By Subscribing, you'll receive advance notice of new products, reviews by our instructors, gear and travel specials and more.
By Fred Bove, M.D., Ph.D.
I was running along a favorite trail recently, when I came upon a longtime friend. We ran together to catch up on events and, during our conversation, the subject fell to nutrition. He was trying to sort out a large amount of information he had researched about diets. These are usually described for specific goals (body building, lowering cholesterol and weight loss), often by advocates of a specific diet method, with little information upon which to base an informed decision about what and how much to eat. In trying to learn about healthy eating, my friend had become increasingly confused.
I note similar confusion among my patients when they ask about a new diet, vitamin or food supplement that is being discussed in the press. I try to provide them with nutritional guidelines that can be used on a long term basis, not for a short term specific goal, such as rapid weight reduction. Reasonable nutritional goals can be achieved without going to extremes.
To start on a good nutrition program, the basic structure and calorie value of foods need to be understood. Physics texts define a calorie as the amount of energy needed to raise the temperature of a gram of water one degree centigrade; a kilocalorie is the amount of energy needed to raise the temperature of a kilogram of water one degree centigrade. In food science, the kilocalorie is referred to as one Calorie (with a capital ‘C’).
Energy requirements for a day’s worth of activity depend on the amount of work you do, your age, body size and metabolic rate. An average man doing a day’s work in an office uses about 30 Calories per kilogram (13.6 Calories per pound) of body weight; an average women uses about 25 Calories per kilogram (11.4 Calories per pound) of body weight per day. Individuals who have jobs requiring physical exertion have higher energy demands. Most dietitians recommend a balance of 20 percent protein, 30 percent fat and 50 percent carbohydrate for daily energy needs. Table 1 shows the distribution of calories for a 160 pound man and a 110 pound woman, both leading sedentary lives.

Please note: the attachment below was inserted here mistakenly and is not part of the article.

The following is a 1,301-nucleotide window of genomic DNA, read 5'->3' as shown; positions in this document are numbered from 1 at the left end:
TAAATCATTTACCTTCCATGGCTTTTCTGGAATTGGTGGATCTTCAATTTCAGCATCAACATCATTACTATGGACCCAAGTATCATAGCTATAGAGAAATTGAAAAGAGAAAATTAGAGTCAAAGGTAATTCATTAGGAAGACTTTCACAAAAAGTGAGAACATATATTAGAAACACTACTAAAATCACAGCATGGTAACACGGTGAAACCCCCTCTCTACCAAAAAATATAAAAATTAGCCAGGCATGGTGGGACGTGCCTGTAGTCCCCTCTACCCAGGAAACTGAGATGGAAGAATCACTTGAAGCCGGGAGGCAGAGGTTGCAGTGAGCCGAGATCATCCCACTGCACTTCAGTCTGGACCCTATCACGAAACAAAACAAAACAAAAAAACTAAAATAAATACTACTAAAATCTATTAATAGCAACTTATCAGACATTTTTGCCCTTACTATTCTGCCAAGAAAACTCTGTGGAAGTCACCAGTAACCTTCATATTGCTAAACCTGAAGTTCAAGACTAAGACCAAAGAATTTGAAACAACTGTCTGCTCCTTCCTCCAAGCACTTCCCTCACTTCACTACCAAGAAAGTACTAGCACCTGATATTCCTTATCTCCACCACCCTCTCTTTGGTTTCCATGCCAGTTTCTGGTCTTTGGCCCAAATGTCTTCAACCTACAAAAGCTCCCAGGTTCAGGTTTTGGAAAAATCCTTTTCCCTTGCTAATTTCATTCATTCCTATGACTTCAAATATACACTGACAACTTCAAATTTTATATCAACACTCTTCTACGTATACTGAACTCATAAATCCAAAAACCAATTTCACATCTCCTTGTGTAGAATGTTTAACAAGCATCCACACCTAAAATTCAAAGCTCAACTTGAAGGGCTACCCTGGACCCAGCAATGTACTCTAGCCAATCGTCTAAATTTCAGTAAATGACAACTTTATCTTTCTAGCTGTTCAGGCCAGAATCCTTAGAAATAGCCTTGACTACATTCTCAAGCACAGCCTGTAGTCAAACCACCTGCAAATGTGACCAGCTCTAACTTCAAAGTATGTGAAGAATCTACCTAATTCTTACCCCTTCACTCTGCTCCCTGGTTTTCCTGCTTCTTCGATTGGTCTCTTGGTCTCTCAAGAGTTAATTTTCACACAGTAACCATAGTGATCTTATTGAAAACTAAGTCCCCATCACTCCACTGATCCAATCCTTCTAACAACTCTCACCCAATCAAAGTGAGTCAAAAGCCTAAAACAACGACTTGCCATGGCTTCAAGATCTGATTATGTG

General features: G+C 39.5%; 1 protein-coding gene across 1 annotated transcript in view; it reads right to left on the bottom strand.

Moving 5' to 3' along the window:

The amount of each nutrient in grams is provided for the same calorie distribution in Table 2 (below). If you want to reduce the amount of fat in your diet, you need to replace the calories with another food type. In most low fat foods, the substitute is carbohydrate in the form of sugar, but the proportions often leave you with the same or a greater number of calories. It is ironic that a high carbohydrate diet can cause an elevation of triglycerides (fats) in the blood and can have an effect opposite to what is expected from the diet change.
If you are contemplating a special diet, you should determine whether there is adequate information to justify a large deviation from the recommended balance of foods. Although requirements for essential fatty acids (the building blocks of fat) are only one to two percent of total caloric intake, a very low fat diet may deprive you of these essential fatty acids and cause a loss of normal nutritional requirements. If you are concerned about blood fats and the risk for atherosclerosis, a modest reduction of saturated fat (animal fats and tropical oils such as coconut and palm) in the diet might be reasonable but, in some individuals, excess carbohydrates and fats can raise blood lipid levels.